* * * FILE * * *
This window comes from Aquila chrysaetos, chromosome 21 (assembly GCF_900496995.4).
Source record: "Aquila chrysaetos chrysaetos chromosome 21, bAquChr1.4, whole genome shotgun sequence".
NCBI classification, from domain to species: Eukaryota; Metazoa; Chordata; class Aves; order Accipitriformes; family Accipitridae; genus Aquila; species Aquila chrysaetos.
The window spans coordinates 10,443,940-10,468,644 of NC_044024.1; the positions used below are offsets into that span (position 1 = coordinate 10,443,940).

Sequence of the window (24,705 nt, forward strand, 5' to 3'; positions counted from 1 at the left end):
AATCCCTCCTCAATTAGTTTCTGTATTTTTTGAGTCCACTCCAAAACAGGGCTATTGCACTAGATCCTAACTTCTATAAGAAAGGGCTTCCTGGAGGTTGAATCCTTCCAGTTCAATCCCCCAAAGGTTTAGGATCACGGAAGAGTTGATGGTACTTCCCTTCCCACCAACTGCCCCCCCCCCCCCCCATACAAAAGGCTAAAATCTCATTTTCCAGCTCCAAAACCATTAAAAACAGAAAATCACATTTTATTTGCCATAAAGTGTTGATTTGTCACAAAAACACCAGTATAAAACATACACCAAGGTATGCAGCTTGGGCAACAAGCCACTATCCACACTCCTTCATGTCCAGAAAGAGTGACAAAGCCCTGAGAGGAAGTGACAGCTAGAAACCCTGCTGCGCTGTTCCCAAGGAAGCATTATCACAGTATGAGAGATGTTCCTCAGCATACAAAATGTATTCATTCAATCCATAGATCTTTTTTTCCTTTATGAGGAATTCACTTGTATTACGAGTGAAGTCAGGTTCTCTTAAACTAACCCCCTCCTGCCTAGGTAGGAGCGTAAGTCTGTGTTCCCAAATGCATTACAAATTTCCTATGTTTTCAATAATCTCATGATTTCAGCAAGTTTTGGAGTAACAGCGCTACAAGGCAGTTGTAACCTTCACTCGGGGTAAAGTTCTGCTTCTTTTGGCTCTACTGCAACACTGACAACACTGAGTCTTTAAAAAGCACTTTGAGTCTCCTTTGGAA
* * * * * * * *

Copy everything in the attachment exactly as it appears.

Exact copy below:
This window comes from Aquila chrysaetos, chromosome 21 (assembly GCF_900496995.4).
Source record: "Aquila chrysaetos chrysaetos chromosome 21, bAquChr1.4, whole genome shotgun sequence".
NCBI classification, from domain to species: Eukaryota; Metazoa; Chordata; class Aves; order Accipitriformes; family Accipitridae; genus Aquila; species Aquila chrysaetos.
The window spans coordinates 10,443,940-10,468,644 of NC_044024.1; the positions used below are offsets into that span (position 1 = coordinate 10,443,940).

Sequence of the window (24,705 nt, forward strand, 5' to 3'; positions counted from 1 at the left end):
AATCCCTCCTCAATTAGTTTCTGTATTTTTTGAGTCCACTCCAAAACAGGGCTATTGCACTAGATCCTAACTTCTATAAGAAAGGGCTTCCTGGAGGTTGAATCCTTCCAGTTCAATCCCCCAAAGGTTTAGGATCACGGAAGAGTTGATGGTACTTCCCTTCCCACCAACTGCCCCCCCCCCCCCCCATACAAAAGGCTAAAATCTCATTTTCCAGCTCCAAAACCATTAAAAACAGAAAATCACATTTTATTTGCCATAAAGTGTTGATTTGTCACAAAAACACCAGTATAAAACATACACCAAGGTATGCAGCTTGGGCAACAAGCCACTATCCACACTCCTTCATGTCCAGAAAGAGTGACAAAGCCCTGAGAGGAAGTGACAGCTAGAAACCCTGCTGCGCTGTTCCCAAGGAAGCATTATCACAGTATGAGAGATGTTCCTCAGCATACAAAATGTATTCATTCAATCCATAGATCTTTTTTTCCTTTATGAGGAATTCACTTGTATTACGAGTGAAGTCAGGTTCTCTTAAACTAACCCCCTCCTGCCTAGGTAGGAGCGTAAGTCTGTGTTCCCAAATGCATTACAAATTTCCTATGTTTTCAATAATCTCATGATTTCAGCAAGTTTTGGAGTAACAGCGCTACAAGGCAGTTGTAACCTTCACTCGGGGTAAAGTTCTGCTTCTTTTGGCTCTACTGCAACACTGACAACACTGAGTCTTTAAAAAGCACTTTGAGTCTCCTTTGGAA